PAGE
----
“I was trying to avoid coming to this program because of the background I grew up in; I didn’t have the most positive perspective on the military,” Kim said. “But my Mom kept pushing me in high school because she knew I would match it and she knew that this was the way I needed to succeed in life.”
After a change of heart and learning more about the program, Kim enrolled in ROTC courses and has plans to “continue to the end.”
Senior and political science major Stephenie Rivera found herself following her older brothers’ footsteps when she came to UHM and joined the ROTC program. Since joining, she has received a scholarship and participated in a multitude of activities including Color Guard and the Ranger Challenge. Her involvement in these events, as well as volunteering, allowed Rivera to fulfill a dream she had since her JROTC years at Moanalua High School.
“(In highschool) I would always see people in uniform greeting us. I was very excited and nervous to see them because that was the next step I wanted to take,” Rivera said. “Being able to, within this program, go back and greet and help out those cadets in high school, it feels like full circle, like I’ve become the person I wanted to be when I was there.”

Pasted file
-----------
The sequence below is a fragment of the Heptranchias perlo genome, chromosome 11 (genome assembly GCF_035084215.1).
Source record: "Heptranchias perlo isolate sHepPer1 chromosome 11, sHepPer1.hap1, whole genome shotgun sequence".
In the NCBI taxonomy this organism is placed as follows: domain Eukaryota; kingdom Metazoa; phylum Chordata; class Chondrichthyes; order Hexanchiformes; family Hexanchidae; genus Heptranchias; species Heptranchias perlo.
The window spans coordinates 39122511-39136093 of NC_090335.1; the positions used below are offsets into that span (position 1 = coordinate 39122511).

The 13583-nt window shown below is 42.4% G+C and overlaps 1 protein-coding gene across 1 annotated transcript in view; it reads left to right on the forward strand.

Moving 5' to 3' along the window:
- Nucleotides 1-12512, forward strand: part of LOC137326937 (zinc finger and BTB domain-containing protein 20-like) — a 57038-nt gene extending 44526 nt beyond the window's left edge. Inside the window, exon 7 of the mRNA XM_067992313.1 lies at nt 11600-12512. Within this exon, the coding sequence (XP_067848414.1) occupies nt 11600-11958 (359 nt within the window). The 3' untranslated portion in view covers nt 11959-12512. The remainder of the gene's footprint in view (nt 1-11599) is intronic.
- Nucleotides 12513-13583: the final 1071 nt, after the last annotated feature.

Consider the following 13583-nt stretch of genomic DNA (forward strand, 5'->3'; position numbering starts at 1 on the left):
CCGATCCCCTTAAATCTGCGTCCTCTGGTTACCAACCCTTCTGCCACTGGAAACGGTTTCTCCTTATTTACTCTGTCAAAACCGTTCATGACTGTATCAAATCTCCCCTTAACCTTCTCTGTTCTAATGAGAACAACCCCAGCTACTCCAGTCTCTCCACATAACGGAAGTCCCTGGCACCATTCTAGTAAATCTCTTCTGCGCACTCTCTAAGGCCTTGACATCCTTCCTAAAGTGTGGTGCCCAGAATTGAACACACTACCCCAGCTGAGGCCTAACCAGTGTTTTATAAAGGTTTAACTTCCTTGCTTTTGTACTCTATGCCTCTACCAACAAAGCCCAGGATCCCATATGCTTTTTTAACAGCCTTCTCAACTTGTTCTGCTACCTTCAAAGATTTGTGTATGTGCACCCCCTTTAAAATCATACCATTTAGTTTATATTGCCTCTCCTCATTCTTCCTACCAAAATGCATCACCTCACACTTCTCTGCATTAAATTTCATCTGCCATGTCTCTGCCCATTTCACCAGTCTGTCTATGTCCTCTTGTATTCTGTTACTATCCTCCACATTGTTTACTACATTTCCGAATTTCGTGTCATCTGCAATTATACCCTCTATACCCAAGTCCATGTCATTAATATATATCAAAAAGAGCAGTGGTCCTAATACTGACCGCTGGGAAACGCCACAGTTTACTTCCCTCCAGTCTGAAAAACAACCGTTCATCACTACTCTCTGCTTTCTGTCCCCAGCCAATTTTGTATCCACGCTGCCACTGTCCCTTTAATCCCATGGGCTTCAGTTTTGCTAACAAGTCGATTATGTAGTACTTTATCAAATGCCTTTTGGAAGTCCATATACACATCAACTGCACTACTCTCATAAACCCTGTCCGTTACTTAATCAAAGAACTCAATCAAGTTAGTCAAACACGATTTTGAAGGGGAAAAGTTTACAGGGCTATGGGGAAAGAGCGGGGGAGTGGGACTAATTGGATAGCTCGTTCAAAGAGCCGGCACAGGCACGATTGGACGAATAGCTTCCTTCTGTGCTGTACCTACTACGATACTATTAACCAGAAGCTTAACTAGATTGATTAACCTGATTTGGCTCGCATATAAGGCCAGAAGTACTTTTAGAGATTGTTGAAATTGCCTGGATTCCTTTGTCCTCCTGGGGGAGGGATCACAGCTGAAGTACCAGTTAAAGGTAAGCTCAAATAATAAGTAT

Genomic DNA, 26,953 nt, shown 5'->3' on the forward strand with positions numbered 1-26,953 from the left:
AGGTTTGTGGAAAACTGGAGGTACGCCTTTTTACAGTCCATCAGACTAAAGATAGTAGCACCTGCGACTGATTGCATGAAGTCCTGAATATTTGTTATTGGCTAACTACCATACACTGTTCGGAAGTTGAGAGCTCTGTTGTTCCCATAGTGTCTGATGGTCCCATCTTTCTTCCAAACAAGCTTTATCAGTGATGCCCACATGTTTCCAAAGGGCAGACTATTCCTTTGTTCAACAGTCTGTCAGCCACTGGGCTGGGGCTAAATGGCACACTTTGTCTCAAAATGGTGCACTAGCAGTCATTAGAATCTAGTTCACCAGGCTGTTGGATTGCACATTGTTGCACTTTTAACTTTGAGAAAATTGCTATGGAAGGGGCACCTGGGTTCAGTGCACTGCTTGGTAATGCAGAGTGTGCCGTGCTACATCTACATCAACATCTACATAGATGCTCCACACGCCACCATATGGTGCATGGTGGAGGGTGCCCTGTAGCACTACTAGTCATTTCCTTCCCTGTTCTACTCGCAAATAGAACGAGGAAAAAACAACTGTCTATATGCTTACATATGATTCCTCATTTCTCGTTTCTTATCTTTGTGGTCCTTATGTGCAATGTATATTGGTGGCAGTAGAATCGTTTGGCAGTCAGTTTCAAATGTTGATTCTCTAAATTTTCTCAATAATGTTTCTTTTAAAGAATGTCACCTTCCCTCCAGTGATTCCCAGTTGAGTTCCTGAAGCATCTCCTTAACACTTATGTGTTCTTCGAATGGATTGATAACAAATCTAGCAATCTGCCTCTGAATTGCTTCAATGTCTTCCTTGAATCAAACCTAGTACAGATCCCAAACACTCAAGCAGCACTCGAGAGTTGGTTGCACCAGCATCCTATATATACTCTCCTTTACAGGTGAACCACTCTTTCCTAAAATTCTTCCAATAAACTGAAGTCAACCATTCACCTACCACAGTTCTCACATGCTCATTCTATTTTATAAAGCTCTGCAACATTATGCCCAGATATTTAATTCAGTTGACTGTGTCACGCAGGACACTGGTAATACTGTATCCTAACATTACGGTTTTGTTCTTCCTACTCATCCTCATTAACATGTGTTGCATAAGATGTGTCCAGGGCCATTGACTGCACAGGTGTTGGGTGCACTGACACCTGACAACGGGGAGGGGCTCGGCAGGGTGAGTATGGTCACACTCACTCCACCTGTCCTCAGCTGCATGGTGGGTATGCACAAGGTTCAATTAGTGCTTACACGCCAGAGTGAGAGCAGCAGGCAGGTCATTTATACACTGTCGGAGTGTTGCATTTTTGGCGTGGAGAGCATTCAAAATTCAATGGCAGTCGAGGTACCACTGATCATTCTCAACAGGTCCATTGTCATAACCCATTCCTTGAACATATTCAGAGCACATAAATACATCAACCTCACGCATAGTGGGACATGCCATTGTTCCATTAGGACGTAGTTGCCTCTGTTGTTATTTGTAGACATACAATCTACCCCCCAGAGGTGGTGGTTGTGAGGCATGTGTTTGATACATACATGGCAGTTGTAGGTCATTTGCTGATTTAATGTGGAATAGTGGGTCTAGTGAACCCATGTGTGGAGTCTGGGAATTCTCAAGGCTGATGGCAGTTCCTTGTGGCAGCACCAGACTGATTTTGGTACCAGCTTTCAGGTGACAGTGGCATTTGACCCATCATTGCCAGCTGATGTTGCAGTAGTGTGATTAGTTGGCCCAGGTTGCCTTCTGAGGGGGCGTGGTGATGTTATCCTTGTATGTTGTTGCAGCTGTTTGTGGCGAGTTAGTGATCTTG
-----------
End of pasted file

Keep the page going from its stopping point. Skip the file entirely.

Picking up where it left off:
Coming from Fort Hood, Texas before joining the program, Smith notes how the program and its members cultivate a sense of ohana.
“The best part is coming in and you’re friends. Everyday you have cadets who are going through the same thing as you; they’re doing college, they’re juggling jobs, a lot of us have families,” Smith said. “We’re making it; we’re coming in here and leaning on each other for support and we help each other out. The fact that you are building relationships you’re going to have throughout your entire life, entire career. You’re going to encounter these people again and again if you stay in the Army.”
For Kim, the best memory of being in the battalion is volunteering for Push-Up Squad during the football games. Through these experiences, she gained a new network of friends and the opportunity to grow and mature.